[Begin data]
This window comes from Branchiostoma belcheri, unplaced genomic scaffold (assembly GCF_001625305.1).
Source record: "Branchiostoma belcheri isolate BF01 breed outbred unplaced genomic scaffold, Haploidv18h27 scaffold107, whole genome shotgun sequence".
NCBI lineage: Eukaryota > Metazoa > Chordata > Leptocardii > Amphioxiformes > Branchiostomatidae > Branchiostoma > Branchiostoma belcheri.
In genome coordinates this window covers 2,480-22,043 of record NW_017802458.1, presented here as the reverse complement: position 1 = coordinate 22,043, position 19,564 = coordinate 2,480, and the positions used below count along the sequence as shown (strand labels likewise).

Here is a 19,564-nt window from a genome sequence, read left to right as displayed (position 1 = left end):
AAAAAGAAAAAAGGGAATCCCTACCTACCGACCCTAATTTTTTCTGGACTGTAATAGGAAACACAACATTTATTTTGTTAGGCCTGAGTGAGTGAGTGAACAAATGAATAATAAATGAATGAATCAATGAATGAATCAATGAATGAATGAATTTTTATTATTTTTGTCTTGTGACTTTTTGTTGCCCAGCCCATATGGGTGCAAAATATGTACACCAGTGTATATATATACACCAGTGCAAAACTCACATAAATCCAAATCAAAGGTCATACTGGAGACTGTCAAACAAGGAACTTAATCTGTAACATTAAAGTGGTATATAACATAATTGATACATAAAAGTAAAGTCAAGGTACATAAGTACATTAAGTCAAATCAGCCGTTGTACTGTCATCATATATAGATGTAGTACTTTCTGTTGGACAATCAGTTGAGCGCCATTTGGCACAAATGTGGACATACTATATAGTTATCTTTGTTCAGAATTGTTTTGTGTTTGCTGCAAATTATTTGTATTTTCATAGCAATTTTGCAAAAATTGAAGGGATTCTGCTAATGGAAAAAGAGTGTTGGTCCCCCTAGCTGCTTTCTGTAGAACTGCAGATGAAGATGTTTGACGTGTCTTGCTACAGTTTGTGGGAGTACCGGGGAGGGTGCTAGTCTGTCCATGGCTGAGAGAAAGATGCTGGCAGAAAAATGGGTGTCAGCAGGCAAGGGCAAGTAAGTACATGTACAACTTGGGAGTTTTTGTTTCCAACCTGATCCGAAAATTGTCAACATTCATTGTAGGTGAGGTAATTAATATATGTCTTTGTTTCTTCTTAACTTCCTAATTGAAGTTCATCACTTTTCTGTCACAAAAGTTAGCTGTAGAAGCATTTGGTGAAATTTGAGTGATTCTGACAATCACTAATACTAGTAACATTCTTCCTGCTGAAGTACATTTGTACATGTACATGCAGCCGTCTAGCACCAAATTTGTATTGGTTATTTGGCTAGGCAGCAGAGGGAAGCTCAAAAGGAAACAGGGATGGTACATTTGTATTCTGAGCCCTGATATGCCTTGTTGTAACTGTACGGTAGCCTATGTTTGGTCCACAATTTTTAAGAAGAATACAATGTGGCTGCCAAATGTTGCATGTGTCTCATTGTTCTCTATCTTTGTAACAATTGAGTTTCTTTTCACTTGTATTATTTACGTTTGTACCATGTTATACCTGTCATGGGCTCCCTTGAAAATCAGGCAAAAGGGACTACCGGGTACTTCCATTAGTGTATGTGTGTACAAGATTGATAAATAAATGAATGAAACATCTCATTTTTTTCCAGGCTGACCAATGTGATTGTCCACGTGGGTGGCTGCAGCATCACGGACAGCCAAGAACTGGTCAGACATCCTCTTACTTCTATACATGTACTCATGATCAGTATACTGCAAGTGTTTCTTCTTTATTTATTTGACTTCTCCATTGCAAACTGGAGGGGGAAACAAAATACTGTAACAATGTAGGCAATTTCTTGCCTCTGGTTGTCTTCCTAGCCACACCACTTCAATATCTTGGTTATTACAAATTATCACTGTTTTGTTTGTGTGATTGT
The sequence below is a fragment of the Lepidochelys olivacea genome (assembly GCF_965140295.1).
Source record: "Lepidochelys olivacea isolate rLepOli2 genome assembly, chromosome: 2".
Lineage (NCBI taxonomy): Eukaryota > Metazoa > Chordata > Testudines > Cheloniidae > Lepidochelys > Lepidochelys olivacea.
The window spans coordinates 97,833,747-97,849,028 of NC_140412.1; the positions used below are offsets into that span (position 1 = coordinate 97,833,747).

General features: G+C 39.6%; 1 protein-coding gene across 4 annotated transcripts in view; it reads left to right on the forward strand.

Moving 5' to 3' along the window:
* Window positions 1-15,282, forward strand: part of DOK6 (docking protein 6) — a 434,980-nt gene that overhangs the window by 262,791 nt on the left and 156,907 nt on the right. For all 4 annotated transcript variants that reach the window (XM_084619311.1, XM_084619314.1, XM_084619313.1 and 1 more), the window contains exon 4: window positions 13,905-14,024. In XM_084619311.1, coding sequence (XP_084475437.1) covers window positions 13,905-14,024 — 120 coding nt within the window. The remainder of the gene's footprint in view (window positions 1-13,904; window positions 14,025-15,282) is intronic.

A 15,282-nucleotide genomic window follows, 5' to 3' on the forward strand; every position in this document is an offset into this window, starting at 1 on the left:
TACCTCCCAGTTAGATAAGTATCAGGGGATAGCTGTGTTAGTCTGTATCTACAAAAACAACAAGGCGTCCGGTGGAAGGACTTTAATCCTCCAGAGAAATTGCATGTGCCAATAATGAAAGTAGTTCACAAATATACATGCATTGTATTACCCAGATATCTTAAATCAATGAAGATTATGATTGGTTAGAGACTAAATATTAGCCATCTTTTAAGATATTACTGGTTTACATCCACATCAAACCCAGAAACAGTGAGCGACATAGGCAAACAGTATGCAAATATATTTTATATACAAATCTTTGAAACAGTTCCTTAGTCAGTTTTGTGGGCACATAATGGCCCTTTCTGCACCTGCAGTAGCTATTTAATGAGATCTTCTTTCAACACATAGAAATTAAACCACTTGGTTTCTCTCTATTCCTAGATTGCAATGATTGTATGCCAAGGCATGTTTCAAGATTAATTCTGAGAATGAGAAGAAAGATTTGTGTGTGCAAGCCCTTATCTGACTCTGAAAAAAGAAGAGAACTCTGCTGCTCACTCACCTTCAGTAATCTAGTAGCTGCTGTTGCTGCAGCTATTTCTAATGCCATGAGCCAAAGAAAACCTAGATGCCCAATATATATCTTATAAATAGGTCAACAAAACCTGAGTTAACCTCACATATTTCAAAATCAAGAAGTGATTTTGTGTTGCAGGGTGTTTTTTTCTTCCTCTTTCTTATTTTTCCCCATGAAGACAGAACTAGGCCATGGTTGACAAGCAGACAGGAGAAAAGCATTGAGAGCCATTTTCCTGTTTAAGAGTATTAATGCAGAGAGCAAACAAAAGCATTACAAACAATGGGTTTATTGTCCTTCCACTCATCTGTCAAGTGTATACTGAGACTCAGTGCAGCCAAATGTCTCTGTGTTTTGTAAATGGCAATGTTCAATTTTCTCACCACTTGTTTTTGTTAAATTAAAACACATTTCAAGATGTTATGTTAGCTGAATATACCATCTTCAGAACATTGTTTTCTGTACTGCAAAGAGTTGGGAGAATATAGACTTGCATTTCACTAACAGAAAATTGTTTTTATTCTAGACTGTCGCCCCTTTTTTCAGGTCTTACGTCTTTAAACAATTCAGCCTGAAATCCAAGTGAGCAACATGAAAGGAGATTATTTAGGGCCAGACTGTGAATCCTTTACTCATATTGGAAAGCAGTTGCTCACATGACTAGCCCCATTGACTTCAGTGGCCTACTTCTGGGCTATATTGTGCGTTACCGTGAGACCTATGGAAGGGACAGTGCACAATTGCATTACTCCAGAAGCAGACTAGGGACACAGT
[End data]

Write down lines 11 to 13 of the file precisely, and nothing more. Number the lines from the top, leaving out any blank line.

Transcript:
General features: G+C 39.6%; 1 protein-coding gene across 4 annotated transcripts in view; it reads left to right on the forward strand.

Moving 5' to 3' along the window:
* Window positions 1-15,282, forward strand: part of DOK6 (docking protein 6) — a 434,980-nt gene that overhangs the window by 262,791 nt on the left and 156,907 nt on the right. For all 4 annotated transcript variants that reach the window (XM_084619311.1, XM_084619314.1, XM_084619313.1 and 1 more), the window contains exon 4: window positions 13,905-14,024. In XM_084619311.1, coding sequence (XP_084475437.1) covers window positions 13,905-14,024 — 120 coding nt within the window. The remainder of the gene's footprint in view (window positions 1-13,904; window positions 14,025-15,282) is intronic.